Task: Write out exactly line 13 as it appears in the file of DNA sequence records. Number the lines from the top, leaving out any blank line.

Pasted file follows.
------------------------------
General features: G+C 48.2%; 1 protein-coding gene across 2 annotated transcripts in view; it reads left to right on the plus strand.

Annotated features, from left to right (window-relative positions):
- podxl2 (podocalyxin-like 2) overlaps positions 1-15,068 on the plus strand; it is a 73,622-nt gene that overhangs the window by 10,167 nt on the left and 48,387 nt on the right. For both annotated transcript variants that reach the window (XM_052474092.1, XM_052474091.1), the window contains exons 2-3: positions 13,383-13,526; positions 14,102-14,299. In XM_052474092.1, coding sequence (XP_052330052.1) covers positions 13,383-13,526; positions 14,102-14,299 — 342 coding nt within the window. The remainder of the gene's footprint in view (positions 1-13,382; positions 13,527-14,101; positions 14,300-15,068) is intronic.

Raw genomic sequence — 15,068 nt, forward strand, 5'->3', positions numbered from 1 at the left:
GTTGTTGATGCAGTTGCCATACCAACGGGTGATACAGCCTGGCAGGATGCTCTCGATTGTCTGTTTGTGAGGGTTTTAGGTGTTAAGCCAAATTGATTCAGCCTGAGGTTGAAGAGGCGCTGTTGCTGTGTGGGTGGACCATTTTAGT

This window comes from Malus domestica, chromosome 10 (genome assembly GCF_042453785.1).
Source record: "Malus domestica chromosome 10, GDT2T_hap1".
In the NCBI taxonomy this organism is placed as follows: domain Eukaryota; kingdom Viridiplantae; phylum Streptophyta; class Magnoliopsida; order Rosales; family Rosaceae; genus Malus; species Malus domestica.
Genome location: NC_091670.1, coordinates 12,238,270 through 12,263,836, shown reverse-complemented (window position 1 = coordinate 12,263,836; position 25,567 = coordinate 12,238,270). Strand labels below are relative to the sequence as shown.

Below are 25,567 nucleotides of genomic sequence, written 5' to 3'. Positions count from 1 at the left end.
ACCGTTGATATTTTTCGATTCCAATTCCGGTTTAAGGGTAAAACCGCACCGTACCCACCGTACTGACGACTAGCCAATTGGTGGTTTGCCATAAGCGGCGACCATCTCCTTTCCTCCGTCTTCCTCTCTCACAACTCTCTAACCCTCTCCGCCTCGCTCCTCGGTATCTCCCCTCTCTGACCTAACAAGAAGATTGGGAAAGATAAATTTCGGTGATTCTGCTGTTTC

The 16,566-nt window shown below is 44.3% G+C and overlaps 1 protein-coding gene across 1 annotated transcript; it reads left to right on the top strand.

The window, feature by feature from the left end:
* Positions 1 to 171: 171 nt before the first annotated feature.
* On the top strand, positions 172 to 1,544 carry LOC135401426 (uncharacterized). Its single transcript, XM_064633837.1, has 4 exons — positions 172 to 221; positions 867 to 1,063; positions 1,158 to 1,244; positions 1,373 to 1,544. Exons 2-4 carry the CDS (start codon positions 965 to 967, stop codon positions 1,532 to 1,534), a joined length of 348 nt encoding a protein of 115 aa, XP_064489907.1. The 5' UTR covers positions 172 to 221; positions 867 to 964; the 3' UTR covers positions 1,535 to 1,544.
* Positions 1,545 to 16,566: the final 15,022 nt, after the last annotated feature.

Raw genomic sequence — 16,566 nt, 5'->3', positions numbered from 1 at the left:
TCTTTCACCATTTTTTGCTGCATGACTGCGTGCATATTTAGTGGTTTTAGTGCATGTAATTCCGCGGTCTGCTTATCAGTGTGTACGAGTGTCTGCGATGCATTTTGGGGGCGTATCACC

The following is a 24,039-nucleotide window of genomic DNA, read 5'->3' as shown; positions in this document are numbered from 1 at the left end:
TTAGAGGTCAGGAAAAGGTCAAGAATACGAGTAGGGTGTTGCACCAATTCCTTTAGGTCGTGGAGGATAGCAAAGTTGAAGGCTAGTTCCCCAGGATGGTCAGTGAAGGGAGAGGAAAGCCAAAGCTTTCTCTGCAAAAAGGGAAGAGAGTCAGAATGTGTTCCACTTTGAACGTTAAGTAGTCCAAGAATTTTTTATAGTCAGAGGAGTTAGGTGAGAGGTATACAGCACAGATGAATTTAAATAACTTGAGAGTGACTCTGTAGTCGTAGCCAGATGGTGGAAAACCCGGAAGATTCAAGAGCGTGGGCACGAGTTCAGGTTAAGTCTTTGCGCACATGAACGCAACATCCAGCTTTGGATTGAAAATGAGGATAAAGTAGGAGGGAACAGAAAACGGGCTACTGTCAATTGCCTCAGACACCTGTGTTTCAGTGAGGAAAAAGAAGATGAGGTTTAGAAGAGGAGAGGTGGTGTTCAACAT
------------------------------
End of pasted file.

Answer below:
The window, feature by feature from the left end: